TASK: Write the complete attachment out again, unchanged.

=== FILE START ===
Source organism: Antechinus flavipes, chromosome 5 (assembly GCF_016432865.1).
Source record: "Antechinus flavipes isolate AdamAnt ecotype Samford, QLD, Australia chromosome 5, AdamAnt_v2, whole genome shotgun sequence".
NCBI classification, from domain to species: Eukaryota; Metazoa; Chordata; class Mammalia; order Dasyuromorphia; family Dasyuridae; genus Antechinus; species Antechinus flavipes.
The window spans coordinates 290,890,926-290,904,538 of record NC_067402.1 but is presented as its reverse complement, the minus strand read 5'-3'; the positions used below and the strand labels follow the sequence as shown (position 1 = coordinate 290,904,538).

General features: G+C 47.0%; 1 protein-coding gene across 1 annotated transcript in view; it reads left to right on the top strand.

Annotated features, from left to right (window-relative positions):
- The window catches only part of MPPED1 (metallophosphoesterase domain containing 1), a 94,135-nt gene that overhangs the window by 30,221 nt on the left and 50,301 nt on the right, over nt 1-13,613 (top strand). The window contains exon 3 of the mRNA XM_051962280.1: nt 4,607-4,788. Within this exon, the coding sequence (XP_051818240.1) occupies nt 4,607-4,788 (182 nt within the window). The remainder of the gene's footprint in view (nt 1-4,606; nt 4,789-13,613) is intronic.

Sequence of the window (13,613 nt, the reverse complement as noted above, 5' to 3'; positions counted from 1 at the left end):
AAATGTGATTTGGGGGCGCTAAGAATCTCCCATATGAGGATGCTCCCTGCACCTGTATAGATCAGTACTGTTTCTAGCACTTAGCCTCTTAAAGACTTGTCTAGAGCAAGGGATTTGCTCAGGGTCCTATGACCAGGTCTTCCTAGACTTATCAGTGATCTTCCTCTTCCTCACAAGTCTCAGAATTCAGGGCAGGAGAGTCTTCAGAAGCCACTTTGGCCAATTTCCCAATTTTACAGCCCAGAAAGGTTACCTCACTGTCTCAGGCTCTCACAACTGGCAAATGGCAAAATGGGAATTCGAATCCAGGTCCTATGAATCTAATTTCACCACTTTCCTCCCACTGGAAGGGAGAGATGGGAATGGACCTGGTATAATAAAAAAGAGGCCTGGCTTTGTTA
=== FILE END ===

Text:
Source organism: Antechinus flavipes, chromosome 5 (assembly GCF_016432865.1).
Source record: "Antechinus flavipes isolate AdamAnt ecotype Samford, QLD, Australia chromosome 5, AdamAnt_v2, whole genome shotgun sequence".
NCBI classification, from domain to species: Eukaryota; Metazoa; Chordata; class Mammalia; order Dasyuromorphia; family Dasyuridae; genus Antechinus; species Antechinus flavipes.
The window spans coordinates 290,890,926-290,904,538 of record NC_067402.1 but is presented as its reverse complement, the minus strand read 5'-3'; the positions used below and the strand labels follow the sequence as shown (position 1 = coordinate 290,904,538).

General features: G+C 47.0%; 1 protein-coding gene across 1 annotated transcript in view; it reads left to right on the top strand.

Annotated features, from left to right (window-relative positions):
- The window catches only part of MPPED1 (metallophosphoesterase domain containing 1), a 94,135-nt gene that overhangs the window by 30,221 nt on the left and 50,301 nt on the right, over nt 1-13,613 (top strand). The window contains exon 3 of the mRNA XM_051962280.1: nt 4,607-4,788. Within this exon, the coding sequence (XP_051818240.1) occupies nt 4,607-4,788 (182 nt within the window). The remainder of the gene's footprint in view (nt 1-4,606; nt 4,789-13,613) is intronic.

Sequence of the window (13,613 nt, the reverse complement as noted above, 5' to 3'; positions counted from 1 at the left end):
AAATGTGATTTGGGGGCGCTAAGAATCTCCCATATGAGGATGCTCCCTGCACCTGTATAGATCAGTACTGTTTCTAGCACTTAGCCTCTTAAAGACTTGTCTAGAGCAAGGGATTTGCTCAGGGTCCTATGACCAGGTCTTCCTAGACTTATCAGTGATCTTCCTCTTCCTCACAAGTCTCAGAATTCAGGGCAGGAGAGTCTTCAGAAGCCACTTTGGCCAATTTCCCAATTTTACAGCCCAGAAAGGTTACCTCACTGTCTCAGGCTCTCACAACTGGCAAATGGCAAAATGGGAATTCGAATCCAGGTCCTATGAATCTAATTTCACCACTTTCCTCCCACTGGAAGGGAGAGATGGGAATGGACCTGGTATAATAAAAAAGAGGCCTGGCTTTGTTA